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Insights from a randomized controlled trial of flipped classroom on academic achievement: the challenge of student resistance


Flipped classroom has been found to positively influence student achievement but the magnitude of the effect varies greatly according to discipline and local design, and few studies have been methodologically rigorous enough to establish causal evidence. Using a randomized controlled trial, this study addresses a gap in current knowledge by exploring how student responses mediate the impact of flipped classroom on academic achievement. The empirical setting is a first-year undergraduate macroeconomics course with 415 students. Comparing students in the treatment group with those in a traditional class, we find a positive, yet statistically insignificant effect on academic achievement. However, this overall effect masks important mediating effects, as students were unexpectedly reluctant to actively participate in the flipped classroom intervention. Consequently, the intervention has a substantially greater effect on academic achievement when controlling for the mediating effect of student participation which leads to consideration of the challenges of student resistance to flipped classroom.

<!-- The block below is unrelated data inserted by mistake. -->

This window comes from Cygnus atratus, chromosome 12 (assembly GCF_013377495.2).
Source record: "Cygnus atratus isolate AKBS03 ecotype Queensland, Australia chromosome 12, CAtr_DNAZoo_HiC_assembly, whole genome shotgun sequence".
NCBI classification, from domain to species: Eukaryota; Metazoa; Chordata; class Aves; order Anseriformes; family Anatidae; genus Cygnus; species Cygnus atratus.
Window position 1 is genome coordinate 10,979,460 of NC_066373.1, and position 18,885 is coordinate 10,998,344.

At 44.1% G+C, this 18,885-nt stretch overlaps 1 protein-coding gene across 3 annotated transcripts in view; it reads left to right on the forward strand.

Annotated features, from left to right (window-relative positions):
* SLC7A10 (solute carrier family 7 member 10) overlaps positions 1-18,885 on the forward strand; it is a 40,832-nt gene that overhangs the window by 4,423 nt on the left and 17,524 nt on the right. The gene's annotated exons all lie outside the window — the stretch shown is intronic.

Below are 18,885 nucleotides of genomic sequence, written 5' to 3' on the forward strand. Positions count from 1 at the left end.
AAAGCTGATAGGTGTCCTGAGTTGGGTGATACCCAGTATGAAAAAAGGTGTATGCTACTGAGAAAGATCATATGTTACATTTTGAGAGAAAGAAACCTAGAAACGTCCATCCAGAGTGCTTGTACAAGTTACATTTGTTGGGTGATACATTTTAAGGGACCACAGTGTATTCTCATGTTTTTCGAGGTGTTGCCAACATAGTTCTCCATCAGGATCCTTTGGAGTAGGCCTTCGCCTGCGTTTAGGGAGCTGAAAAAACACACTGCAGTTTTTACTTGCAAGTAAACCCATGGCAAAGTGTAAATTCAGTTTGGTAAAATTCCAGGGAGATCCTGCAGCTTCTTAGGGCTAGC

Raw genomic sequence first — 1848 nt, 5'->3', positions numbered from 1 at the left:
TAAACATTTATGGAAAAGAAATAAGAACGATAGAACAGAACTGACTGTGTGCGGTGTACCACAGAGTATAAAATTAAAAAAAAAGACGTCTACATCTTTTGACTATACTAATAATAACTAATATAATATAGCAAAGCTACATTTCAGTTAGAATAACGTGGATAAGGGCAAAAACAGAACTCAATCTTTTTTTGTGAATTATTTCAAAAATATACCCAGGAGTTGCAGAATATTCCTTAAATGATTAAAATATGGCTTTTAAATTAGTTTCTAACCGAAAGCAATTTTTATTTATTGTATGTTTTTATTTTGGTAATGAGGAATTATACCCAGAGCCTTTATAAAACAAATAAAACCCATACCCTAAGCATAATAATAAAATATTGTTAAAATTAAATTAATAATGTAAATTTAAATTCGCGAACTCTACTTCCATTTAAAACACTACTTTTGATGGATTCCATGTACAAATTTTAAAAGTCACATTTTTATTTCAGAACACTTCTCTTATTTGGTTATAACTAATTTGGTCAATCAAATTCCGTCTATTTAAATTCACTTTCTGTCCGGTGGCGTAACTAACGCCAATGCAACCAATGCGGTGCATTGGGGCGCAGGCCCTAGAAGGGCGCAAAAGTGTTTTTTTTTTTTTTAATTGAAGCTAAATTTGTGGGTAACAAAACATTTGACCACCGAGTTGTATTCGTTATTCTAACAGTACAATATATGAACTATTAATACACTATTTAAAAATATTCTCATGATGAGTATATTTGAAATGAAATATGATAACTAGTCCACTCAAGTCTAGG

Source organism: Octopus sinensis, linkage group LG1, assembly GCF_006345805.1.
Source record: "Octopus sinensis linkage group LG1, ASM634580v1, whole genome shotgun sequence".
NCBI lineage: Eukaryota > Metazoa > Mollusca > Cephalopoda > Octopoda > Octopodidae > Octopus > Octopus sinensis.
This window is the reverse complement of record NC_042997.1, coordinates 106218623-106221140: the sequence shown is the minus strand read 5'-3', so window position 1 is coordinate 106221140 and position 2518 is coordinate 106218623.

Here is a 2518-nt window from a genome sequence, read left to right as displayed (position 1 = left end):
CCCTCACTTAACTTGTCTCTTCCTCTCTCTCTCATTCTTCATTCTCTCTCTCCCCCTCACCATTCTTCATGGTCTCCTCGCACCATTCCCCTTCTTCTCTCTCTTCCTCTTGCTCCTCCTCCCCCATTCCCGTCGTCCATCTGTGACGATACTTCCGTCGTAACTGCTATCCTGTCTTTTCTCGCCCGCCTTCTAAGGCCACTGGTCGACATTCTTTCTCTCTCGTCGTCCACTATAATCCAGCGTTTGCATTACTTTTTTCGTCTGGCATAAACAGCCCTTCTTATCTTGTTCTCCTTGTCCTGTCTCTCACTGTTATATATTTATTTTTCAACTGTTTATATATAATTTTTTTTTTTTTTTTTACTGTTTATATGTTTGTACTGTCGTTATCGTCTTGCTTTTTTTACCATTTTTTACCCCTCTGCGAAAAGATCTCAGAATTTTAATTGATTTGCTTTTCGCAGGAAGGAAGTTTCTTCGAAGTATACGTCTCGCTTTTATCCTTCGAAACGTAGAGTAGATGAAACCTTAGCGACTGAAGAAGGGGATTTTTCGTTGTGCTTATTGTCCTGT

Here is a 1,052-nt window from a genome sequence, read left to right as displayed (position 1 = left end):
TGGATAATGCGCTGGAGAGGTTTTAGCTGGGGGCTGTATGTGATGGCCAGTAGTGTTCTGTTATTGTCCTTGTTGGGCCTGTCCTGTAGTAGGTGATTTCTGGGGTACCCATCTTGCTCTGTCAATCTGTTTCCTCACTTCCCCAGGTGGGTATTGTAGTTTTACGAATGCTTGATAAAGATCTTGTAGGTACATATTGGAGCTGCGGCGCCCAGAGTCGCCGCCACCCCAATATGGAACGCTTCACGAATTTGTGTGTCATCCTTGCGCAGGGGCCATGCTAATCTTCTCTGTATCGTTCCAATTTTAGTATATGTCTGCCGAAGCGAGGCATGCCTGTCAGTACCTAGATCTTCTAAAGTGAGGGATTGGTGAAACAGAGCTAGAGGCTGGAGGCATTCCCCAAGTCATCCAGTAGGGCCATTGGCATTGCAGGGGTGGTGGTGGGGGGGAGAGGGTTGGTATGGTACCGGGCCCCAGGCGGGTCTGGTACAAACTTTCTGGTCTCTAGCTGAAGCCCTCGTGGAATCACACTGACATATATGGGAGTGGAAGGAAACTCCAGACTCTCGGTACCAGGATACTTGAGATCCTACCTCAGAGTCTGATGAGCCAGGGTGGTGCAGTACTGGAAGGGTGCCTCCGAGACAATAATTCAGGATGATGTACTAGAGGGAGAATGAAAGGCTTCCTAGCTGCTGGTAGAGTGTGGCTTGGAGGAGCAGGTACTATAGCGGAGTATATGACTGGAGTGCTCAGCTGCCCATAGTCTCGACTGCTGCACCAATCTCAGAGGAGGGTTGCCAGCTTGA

Higher education curricula are increasingly being taught and learned fully or partially online and blends of online and face-to-face learning have been promoted as combining the best of both worlds to deliver higher quality education and keeping students engaged (Graham et al., 2014; Vaughan & Cloutier, 2017). During the pandemic, most institutions adopted online and blended learning but due to the speed of the transformation, decisions on new formats were made without much time for considering the best fit of pedagogy and student learning. This accelerated and widespread use of online and blended learning calls for more rigorous knowledge on the impact of these formats on student learning including the flipped classroom (FC), a setup where technology is used to shift content out of class, thus reserving in-class time for active learning approaches (Bergmann & Sams, 2014; Bishop & Verleger, 2013; Fisher et al., 2018; Lundin et al., 2018).

The growing body of research on the effects of the FC counts several reviews and meta-analyses (Akçayır & Akçayır, 2018; Cheng et al., 2019; Lundin et al., 2018; Strelan et al., 2020; van Alten et al., 2019) measuring both direct indicators of learning, such as academic achievement, and indirect measures such as satisfaction, motivation, and student engagement. Generally speaking, the FC format appears to positively impact academic achievement (Strelan et al., 2020), but the degree of the effect varies greatly according to discipline and local design, and few studies have been methodologically rigorous enough to establish causal evidence as many studies have been based on small sample sizes and self-reported data (Förster et al., 2022; O’Flaherty & Phillips, 2015). Moreover, most studies solely focus on the overall effect between FC and academic achievement and only fewer studies explore the relation between the two in more detail (for examples of studies that do, see Buhl-Wiggers et. al. (2023) on teacher heterogeneity and Sun et. al. (2018) on heterogeneity of self-regulated learning).